A Brief Overview of Time-Keeping From Ancient Sundials and Mechanical Clocks to WiFi and Atomic Clocks

June 18, 2018

A Brief Overview of Time-Keeping From Ancient Sundials and Mechanical Clocks to WiFi and Atomic Clocks

Measuring time, keeping track of time, maintaining synchronous time, and other related tasks are a fascinating study. Historical records indicate that humans have been engaged in these activities for approximately 5,000 to 6,000 years. Ancient Egyptians, for example, used obelisks, which functioned as primitive sundials, in order to determine what time of day it was.

Throughout the centuries, there have been other discoveries and advancements pertaining to time. Some of these eventually lead to the invention of the first mechanical clock in Europe during the 14th century. It’s interesting to note that there have been attempts to modify or otherwise manipulate the 24-hour day and seven-day week. Between 1929 and 1931, for example, the Soviet Union attempted to enforce both five and six-day weeks. Following the French Revolution around 1799, French revolutionaries attempted to establish a ten-hour clock.

Given further technological advancements, Network Time Protocol (NTP), which was used prior to 1985, continues to be utilized as an Internet protocol. In 2002, Precision Time Protocol (PTP) was defined and standardized by the Institute of Electrical and Electronics Engineers. Clocks are able to be synchronized throughout computer networks due to this protocol. Power and time updates are delivered by Power over Ethernet (PoE) clocks. This is accomplished through a single cable that is connected to the Ethernet.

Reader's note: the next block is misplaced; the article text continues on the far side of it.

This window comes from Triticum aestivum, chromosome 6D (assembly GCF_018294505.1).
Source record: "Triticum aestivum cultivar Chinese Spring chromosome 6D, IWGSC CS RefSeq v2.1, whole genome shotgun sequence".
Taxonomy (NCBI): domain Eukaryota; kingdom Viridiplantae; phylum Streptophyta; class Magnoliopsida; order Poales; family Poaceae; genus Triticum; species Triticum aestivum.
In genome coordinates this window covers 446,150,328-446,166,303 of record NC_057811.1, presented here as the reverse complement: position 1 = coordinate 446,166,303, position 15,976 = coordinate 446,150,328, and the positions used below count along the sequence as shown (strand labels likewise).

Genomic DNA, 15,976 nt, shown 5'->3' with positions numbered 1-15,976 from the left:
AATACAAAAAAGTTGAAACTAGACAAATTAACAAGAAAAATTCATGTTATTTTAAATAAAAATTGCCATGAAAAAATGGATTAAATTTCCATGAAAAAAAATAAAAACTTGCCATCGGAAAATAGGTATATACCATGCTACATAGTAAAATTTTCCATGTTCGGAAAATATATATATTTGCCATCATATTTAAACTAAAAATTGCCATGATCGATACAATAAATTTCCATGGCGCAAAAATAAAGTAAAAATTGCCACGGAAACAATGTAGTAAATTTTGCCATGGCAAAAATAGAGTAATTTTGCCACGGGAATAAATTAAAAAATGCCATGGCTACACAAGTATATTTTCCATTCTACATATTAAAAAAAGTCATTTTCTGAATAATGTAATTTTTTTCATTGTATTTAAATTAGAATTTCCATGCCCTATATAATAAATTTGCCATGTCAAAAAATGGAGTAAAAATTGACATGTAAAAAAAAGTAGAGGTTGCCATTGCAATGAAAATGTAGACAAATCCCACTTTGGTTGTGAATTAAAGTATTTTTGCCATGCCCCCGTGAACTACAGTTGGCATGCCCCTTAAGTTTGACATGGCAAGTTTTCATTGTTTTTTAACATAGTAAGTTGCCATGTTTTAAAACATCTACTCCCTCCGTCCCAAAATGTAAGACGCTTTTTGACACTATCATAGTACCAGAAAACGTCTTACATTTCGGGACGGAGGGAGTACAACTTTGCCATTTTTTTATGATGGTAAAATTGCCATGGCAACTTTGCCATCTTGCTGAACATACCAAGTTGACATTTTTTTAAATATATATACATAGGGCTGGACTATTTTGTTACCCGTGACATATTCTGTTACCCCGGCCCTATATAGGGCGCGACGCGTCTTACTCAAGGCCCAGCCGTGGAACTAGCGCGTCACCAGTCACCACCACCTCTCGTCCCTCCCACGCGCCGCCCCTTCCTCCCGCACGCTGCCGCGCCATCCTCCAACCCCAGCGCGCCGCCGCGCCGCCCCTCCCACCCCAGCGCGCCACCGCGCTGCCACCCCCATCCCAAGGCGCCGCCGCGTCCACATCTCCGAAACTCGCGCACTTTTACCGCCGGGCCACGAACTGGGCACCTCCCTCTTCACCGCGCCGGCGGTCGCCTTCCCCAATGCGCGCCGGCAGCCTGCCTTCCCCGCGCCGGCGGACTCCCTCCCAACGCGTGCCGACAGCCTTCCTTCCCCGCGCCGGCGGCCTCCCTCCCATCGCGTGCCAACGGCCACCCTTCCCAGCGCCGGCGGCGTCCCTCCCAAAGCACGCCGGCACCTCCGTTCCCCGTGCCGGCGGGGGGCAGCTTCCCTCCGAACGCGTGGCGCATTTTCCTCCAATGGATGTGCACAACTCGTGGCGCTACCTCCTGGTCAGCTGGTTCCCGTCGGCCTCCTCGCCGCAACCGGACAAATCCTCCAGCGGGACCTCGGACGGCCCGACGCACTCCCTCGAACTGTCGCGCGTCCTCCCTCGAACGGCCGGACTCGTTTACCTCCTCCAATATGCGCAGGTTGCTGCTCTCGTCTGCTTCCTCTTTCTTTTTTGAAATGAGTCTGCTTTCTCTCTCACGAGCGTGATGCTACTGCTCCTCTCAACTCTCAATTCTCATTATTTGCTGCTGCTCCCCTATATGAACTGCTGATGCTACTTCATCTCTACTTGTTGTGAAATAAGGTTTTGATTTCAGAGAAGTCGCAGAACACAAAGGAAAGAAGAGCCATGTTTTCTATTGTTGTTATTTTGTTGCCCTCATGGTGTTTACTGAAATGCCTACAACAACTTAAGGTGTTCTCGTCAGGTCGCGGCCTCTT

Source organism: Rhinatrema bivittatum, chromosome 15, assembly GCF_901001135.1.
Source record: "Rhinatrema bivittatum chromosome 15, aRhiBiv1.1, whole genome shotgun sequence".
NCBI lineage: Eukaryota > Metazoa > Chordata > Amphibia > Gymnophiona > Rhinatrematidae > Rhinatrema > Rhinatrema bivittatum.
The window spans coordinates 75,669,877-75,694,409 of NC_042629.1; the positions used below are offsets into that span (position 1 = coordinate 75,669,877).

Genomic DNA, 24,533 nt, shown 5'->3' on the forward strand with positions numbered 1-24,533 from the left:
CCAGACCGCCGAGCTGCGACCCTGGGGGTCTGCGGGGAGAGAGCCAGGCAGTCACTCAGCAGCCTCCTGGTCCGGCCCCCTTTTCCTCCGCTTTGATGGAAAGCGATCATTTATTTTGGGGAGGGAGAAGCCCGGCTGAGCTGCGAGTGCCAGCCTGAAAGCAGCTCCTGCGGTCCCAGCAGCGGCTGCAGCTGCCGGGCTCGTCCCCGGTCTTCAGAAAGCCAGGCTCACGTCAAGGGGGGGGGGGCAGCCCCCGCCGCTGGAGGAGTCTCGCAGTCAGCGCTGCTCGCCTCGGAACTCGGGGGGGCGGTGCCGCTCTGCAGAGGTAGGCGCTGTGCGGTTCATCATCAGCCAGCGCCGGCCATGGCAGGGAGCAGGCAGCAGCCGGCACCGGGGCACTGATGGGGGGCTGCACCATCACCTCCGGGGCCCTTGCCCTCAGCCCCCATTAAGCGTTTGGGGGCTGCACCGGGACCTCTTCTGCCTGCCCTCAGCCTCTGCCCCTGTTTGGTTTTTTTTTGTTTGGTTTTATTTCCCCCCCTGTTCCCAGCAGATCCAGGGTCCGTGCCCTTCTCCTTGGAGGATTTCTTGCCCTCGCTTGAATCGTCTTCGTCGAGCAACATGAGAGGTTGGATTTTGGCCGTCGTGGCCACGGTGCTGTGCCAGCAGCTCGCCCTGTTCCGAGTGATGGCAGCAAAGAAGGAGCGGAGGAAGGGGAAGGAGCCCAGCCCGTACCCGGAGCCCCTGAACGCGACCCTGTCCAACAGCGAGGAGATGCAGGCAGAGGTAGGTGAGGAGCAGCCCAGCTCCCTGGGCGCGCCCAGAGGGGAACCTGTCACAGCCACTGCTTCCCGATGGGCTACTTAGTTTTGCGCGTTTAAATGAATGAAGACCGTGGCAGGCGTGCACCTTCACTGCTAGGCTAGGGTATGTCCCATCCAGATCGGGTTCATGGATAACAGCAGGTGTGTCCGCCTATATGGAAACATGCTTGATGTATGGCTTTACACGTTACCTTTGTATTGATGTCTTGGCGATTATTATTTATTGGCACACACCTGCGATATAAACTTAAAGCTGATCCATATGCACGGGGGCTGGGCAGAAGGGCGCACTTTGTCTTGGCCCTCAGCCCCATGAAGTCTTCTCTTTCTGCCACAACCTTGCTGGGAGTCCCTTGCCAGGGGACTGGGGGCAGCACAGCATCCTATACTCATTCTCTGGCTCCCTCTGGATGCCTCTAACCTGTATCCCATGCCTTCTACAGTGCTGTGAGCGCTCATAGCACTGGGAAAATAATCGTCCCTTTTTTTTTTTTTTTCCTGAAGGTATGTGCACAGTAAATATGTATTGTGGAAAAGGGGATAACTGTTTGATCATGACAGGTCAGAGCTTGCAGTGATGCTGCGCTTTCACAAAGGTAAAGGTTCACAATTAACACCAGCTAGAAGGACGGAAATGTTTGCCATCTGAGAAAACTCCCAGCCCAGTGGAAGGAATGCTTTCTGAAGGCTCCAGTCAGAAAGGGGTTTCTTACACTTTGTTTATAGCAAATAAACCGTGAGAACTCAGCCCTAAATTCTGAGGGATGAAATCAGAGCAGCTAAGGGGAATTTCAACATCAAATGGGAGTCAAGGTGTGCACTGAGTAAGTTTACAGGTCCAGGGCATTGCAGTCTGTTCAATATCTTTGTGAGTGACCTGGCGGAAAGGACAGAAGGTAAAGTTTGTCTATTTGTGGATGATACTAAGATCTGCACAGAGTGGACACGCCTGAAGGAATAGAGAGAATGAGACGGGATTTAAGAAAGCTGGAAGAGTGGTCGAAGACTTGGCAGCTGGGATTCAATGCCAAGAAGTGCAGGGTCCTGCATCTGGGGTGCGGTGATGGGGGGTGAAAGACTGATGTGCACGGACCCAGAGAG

The Global Positioning System (GPS), which is currently comprised of 31 working satellites, all have built-in atomic clocks. These are highly accurate and make it possible to track signals and perform other vital services. The average person that owns a computer and/or mobile phone is likely aware of the benefits of GPS for various applications, which includes traffic alerts and driving directions.

In order to ensure that your business has the correct time, a WiFi clock, or WiFi digital wall clock may be of interest. WiFi clocks are particularly convenient for large office buildings and other multi-room or multi-building establishments. When you have these clocks installed, the same time will be displayed on all of them.

If you own or operate a playing field or coach at a local school, digital scoreboards, or digital scorekeepers, can be a welcome addition. When you keep score digitally, this will be considerably more accurate than the alternative methods.

To learn more about WiFi clocks and other devices, please contact a representative for more information. At that time, you can discuss your business’ current needs. If you already have these protocols in place and require upgrades or repairs, please discuss this with the representative.

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